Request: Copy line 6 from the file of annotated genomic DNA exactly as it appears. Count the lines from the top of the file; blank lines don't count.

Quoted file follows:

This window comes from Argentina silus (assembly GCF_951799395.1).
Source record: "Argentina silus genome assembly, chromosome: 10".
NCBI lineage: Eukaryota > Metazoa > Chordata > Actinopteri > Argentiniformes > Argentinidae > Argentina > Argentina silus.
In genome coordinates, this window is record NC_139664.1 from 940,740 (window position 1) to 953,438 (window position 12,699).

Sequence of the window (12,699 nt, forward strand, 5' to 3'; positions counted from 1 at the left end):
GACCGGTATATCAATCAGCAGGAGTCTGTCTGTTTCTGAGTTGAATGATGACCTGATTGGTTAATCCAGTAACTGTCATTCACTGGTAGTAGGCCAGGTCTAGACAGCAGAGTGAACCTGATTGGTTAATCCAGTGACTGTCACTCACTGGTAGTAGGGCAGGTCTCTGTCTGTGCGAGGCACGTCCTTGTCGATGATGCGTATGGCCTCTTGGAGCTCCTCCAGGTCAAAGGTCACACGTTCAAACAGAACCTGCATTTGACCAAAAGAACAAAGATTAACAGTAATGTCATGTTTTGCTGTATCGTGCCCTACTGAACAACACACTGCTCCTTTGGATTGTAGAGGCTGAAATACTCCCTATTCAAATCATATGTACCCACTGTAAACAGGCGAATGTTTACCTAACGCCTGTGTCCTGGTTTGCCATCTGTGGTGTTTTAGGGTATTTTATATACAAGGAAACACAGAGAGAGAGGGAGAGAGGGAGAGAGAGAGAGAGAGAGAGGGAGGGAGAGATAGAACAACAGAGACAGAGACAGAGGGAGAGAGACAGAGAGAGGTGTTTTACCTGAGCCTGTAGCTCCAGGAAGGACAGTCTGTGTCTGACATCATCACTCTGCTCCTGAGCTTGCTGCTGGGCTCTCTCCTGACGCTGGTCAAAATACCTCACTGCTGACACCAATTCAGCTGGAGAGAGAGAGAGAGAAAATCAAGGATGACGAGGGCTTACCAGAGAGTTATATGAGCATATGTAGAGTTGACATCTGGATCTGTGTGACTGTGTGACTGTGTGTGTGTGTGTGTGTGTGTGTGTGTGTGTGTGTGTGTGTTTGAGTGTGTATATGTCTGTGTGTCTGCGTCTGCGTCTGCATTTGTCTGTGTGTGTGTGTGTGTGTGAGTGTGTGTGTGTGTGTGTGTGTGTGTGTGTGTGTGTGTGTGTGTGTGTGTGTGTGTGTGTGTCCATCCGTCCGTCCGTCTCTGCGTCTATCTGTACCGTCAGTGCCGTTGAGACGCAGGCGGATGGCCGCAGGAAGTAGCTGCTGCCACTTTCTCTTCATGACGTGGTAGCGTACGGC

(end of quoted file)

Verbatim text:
GACCGGTATATCAATCAGCAGGAGTCTGTCTGTTTCTGAGTTGAATGATGACCTGATTGGTTAATCCAGTAACTGTCATTCACTGGTAGTAGGCCAGGTCTAGACAGCAGAGTGAACCTGATTGGTTAATCCAGTGACTGTCACTCACTGGTAGTAGGGCAGGTCTCTGTCTGTGCGAGGCACGTCCTTGTCGATGATGCGTATGGCCTCTTGGAGCTCCTCCAGGTCAAAGGTCACACGTTCAAACAGAACCTGCATTTGACCAAAAGAACAAAGATTAACAGTAATGTCATGTTTTGCTGTATCGTGCCCTACTGAACAACACACTGCTCCTTTGGATTGTAGAGGCTGAAATACTCCCTATTCAAATCATATGTACCCACTGTAAACAGGCGAATGTTTACCTAACGCCTGTGTCCTGGTTTGCCATCTGTGGTGTTTTAGGGTATTTTATATACAAGGAAACACAGAGAGAGAGGGAGAGAGGGAGAGAGAGAGAGAGAGAGAGGGAGGGAGAGATAGAACAACAGAGACAGAGACAGAGGGAGAGAGACAGAGAGAGGTGTTTTACCTGAGCCTGTAGCTCCAGGAAGGACAGTCTGTGTCTGACATCATCACTCTGCTCCTGAGCTTGCTGCTGGGCTCTCTCCTGACGCTGGTCAAAATACCTCACTGCTGACACCAATTCAGCTGGAGAGAGAGAGAGAGAAAATCAAGGATGACGAGGGCTTACCAGAGAGTTATATGAGCATATGTAGAGTTGACATCTGGATCTGTGTGACTGTGTGACTGTGTGTGTGTGTGTGTGTGTGTGTGTGTGTGTGTGTGTGTGTTTGAGTGTGTATATGTCTGTGTGTCTGCGTCTGCGTCTGCATTTGTCTGTGTGTGTGTGTGTGTGTGAGTGTGTGTGTGTGTGTGTGTGTGTGTGTGTGTGTGTGTGTGTGTGTGTGTGTGTGTGTGTGTCCATCCGTCCGTCCGTCTCTGCGTCTATCTGTACCGTCAGTGCCGTTGAGACGCAGGCGGATGGCCGCAGGAAGTAGCTGCTGCCACTTTCTCTTCATGACGTGGTAGCGTACGGC